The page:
Here's what wiki has to say:
In vitro fertilisation (IVF) is a process by which egg cells are fertilized by sperm outside of the womb, in vitro. IVF is a major treatment in infertility when other methods of assisted reproductive technology have failed. The process involves hormonally controlling the ovulatory process, removing ova (eggs) from the woman's ovaries and letting sperm fertilise them in a fluid medium. The fertilized egg (zygote) is then transferred to the patient's uterus with the intent to establish a successful pregnancy. The first test tube baby was born in 1978.
Which all sounds simple, but first there is the issue of getting an egg, or eggs to fertilize.
Human eggs don't sit in the ovary all ready, like a package of hen eggs at the store.
The ovary is full of unready eggs, which your body preps, usually one at a time, on a monthly basis.
To do IVF, the doctors "fool" the body into preparing a batch of eggs:
Treatment cycles are typically started on the third day of menstruation and consist of a regimen of fertility medications to stimulate the development of multiple follicles of the ovaries. In most patients injectable gonadotropins (usually FSH analogues) are used under close monitoring. Such monitoring frequently checks the estradiol level and, by means of gynecologic ultrasonography, follicular growth. Typically approximately 10 days of injections will be necessary.
This is a seriously no-fun process.
I had a friend who went through this.
You know all that hormonal roller coaster stuff around your period?
Like that, but more so, and with needles.
At this stage yet another hormone shot (human chorionic gonadotropin (β-hCG) is given, then:
The eggs are retrieved from the patient using a transvaginal technique
involving an ultrasound-guided needle piercing the vaginal wall to
reach the ovaries. Through this needle follicles can be aspirated, and
the follicular fluid is handed to the IVF laboratory to identify ova.
It is common to remove between ten and thirty eggs. The retrieval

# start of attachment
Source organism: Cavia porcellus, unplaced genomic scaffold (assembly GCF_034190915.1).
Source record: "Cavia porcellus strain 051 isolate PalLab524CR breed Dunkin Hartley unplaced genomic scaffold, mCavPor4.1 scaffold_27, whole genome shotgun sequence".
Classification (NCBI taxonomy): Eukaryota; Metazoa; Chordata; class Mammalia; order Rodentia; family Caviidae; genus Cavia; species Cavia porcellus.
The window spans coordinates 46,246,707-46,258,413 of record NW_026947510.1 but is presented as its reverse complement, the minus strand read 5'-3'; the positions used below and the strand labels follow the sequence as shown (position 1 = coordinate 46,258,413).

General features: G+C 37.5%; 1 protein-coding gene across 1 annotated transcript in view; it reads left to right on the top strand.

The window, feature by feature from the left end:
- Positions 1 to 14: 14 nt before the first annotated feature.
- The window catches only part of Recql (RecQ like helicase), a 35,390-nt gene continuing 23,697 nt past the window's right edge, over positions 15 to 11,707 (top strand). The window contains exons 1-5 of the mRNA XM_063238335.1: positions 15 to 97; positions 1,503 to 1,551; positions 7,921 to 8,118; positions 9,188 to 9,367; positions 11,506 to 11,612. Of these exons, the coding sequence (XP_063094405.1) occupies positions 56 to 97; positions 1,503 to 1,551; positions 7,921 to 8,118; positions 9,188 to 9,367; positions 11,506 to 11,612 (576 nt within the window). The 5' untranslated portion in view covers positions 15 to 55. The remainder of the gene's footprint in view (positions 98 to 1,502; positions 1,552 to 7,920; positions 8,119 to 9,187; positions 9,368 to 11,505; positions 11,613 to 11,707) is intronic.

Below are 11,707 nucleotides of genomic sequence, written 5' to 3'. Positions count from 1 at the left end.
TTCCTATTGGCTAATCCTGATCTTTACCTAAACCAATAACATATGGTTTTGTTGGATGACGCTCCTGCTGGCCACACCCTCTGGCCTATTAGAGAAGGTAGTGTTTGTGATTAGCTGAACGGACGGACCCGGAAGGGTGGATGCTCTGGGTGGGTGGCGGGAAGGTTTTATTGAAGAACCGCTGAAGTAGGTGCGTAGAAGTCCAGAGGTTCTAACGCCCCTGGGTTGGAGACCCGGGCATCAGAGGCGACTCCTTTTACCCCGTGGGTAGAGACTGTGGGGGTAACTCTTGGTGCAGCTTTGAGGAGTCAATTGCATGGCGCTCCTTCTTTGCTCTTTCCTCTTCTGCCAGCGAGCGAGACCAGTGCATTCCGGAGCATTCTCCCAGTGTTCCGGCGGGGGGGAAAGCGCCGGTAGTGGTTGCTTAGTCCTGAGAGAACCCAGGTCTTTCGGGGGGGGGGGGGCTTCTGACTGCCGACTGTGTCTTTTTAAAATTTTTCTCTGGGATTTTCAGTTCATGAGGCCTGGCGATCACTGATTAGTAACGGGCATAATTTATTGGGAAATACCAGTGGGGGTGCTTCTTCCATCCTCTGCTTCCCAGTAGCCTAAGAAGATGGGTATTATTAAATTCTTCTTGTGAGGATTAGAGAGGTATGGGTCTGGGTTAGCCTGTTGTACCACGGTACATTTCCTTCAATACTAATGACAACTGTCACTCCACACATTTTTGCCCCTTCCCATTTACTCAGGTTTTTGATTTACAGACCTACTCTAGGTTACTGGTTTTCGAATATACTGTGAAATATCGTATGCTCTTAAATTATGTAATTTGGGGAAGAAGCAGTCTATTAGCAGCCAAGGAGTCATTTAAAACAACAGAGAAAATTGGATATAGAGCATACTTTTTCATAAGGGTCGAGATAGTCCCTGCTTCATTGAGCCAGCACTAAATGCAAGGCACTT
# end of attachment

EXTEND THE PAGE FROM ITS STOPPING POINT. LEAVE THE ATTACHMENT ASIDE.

procedure takes about 20 minutes and is usually done under conscious sedation or general anesthesia.
Embryos then get transferred to the uterus either at the 2 day-old (6-8 cells) or 5 day-old (70-100 cells) stage.
Or they can be frozen for later use.
This is where the insanity comes in.
There is no way to predict how many eggs will be harvested, nor, once they are fertilized in a petrie dish, how many of those embryos will be good.
Because not all eggs, and not all sperm are equal.
In nature, defective sperm mostly don't manage the long trek to an egg, or can't manage to enter it.
In nature a defective egg, or a defective embryo often doesn't attach, and no one even knows a pregnancy occurred.
That is, in nature the woman's body culls the potential offspring regularly.
But in fertility treatments, this culling must be done consciously.
In an attempt to create a single, viable birth, they will be dealing with a number of embyos, and they cannot know how many to implant to accomplish that (ideally) single birth.
Sometimes the fertility people can grade the available embryos, and just implant the best ones.
Sometimes they implant two or three, and only one – or none – survives.
Sometimes women have to go through multiple attempts to make this work.
Sometimes it doesn't work at all.
But often, in hopes of getting at least one good birth, they end up with twins or more.
Almost always, though, when the woman has gone through this process, and has managed to have her one or two babies, there are leftover embryos, (70-100 cells), in expensive frozen storage.
These are what the infant stem cell people are talking about.
And this is the point where the terms of the discussion start tripping people up.
Earlier this week I heard a lovely, well-meaning lady on the radio explaining how she didn't want little babies like these to be killed.
How there was a shortage of adoptable babies in this country.
And if only people would adopt these babies, then there wouldn't be any problem.
We are talking about "little babies" you can only see in a microscope, that you pick up with a pipette.
If you wanted to adopt one of these, you would have to have a doctor implant it in your own uterus and carry it to term.
(And, frankly, most women willing to go through that procedure want to have some biological connection to the infant – even couples seeking an egg donor expect it to be fertilized by the husband.)
Crazy-lady-with-the-litter-of-eight apparently just wanted to birth all her fertilized embryos.
No doubt believing that everyone of them needed to come into the world once egg and sperm had been united.
She may be screamingly insane (my bet).
But she is also merely carrying to its logical end the notion that each of these little bundle of cells is already a person.
And now they are.
All fourteen of them.